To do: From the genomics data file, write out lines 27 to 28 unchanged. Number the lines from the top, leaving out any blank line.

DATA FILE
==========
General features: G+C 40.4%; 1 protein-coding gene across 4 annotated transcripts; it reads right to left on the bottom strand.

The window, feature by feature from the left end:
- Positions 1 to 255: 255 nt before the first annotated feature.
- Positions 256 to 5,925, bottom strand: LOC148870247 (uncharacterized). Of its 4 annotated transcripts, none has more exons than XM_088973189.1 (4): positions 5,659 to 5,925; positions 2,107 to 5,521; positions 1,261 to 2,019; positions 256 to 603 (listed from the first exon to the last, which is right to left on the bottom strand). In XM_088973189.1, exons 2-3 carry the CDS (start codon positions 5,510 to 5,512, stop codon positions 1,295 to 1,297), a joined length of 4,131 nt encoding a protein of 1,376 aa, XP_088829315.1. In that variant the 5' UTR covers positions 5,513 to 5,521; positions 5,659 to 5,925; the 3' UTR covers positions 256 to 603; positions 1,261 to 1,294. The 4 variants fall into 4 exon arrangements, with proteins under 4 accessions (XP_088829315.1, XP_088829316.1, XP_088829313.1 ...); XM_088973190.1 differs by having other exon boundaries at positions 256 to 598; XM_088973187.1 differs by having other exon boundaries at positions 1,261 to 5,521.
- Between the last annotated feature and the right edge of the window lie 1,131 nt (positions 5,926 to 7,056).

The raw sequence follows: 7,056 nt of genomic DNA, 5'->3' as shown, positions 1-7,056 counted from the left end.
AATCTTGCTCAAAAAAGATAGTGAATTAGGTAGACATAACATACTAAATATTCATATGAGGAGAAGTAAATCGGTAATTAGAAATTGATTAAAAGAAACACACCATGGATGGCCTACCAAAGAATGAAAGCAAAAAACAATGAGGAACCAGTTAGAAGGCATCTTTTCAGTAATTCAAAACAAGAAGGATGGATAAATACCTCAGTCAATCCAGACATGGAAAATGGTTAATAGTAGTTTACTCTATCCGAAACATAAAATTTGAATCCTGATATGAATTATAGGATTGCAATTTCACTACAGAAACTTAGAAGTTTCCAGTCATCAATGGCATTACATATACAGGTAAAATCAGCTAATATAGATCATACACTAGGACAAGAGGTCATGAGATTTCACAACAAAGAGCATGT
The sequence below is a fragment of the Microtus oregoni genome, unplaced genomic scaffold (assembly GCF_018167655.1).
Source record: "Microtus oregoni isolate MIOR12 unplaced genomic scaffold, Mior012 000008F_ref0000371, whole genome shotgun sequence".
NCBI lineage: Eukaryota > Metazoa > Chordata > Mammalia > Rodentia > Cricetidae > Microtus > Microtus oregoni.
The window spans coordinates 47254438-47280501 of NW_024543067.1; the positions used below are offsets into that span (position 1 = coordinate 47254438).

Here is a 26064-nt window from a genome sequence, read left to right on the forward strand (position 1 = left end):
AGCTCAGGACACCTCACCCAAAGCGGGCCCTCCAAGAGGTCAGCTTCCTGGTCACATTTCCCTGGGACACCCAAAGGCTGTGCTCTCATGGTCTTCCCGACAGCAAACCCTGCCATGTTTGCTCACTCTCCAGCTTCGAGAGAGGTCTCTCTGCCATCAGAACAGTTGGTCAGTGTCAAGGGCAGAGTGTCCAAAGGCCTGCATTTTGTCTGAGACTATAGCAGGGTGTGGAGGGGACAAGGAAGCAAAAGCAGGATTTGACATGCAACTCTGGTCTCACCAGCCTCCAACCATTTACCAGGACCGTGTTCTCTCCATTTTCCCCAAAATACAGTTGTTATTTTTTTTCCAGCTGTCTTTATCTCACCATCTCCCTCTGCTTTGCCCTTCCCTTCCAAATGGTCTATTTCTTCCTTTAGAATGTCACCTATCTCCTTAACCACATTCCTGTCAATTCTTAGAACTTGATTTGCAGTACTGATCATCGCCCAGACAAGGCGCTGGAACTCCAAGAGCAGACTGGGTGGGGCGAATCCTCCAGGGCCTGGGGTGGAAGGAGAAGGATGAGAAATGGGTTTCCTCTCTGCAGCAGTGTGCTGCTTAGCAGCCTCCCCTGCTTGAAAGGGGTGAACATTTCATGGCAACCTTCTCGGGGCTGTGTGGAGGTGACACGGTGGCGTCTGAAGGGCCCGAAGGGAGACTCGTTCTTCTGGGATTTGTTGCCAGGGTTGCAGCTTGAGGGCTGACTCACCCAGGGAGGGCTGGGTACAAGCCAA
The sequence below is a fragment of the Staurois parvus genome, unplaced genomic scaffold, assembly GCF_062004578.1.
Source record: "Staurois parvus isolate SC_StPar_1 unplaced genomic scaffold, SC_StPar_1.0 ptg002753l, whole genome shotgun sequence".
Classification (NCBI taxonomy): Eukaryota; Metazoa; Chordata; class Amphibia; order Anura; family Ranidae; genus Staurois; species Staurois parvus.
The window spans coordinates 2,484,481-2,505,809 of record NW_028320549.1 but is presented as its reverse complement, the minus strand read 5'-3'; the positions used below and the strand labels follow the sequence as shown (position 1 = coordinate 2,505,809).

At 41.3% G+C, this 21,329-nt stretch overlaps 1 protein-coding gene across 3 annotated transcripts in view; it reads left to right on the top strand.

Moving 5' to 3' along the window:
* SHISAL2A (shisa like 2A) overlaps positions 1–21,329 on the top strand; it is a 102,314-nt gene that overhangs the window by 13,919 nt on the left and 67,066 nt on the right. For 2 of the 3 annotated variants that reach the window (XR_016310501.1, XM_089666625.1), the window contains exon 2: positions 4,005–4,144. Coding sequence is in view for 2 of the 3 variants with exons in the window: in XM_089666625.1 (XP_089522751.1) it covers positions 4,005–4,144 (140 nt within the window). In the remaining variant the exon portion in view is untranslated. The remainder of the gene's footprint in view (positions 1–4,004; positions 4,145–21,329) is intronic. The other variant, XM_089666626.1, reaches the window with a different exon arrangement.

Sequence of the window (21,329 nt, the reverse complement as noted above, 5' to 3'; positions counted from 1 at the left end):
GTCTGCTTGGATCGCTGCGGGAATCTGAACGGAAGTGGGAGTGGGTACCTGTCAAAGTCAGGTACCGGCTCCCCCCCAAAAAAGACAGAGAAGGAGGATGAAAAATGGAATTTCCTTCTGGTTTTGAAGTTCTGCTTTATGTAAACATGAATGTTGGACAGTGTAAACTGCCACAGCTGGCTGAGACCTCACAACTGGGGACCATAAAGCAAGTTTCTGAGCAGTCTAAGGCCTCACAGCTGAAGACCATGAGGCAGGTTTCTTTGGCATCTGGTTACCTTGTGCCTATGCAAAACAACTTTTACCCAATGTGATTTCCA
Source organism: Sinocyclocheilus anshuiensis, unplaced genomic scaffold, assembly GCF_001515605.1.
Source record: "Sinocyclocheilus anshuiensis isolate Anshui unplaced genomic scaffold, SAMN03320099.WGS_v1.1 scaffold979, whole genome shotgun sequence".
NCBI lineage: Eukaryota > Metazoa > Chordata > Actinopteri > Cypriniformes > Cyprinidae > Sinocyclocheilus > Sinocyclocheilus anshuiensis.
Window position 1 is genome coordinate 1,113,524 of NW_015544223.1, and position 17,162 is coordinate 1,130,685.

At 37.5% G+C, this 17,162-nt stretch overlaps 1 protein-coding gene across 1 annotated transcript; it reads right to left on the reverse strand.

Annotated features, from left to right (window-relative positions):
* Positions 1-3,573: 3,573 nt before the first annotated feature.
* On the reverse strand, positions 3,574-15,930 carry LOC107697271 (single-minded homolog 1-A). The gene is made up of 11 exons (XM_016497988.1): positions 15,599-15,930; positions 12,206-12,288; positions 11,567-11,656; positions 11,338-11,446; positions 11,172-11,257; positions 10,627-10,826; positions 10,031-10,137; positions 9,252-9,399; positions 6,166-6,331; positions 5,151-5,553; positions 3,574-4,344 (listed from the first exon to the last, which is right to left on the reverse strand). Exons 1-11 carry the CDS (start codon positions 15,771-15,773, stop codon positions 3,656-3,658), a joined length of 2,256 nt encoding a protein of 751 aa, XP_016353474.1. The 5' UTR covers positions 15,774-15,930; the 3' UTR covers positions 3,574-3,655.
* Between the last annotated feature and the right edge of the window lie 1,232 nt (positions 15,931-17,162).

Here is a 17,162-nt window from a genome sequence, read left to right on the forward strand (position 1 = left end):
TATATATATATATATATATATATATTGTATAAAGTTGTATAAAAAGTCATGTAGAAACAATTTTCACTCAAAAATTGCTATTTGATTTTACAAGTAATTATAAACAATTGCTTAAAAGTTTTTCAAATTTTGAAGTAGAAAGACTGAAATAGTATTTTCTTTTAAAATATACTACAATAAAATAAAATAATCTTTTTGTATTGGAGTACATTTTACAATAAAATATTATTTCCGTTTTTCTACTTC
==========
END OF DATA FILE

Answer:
At 37.5% G+C, this 17,162-nt stretch overlaps 1 protein-coding gene across 1 annotated transcript; it reads right to left on the reverse strand.

Annotated features, from left to right (window-relative positions):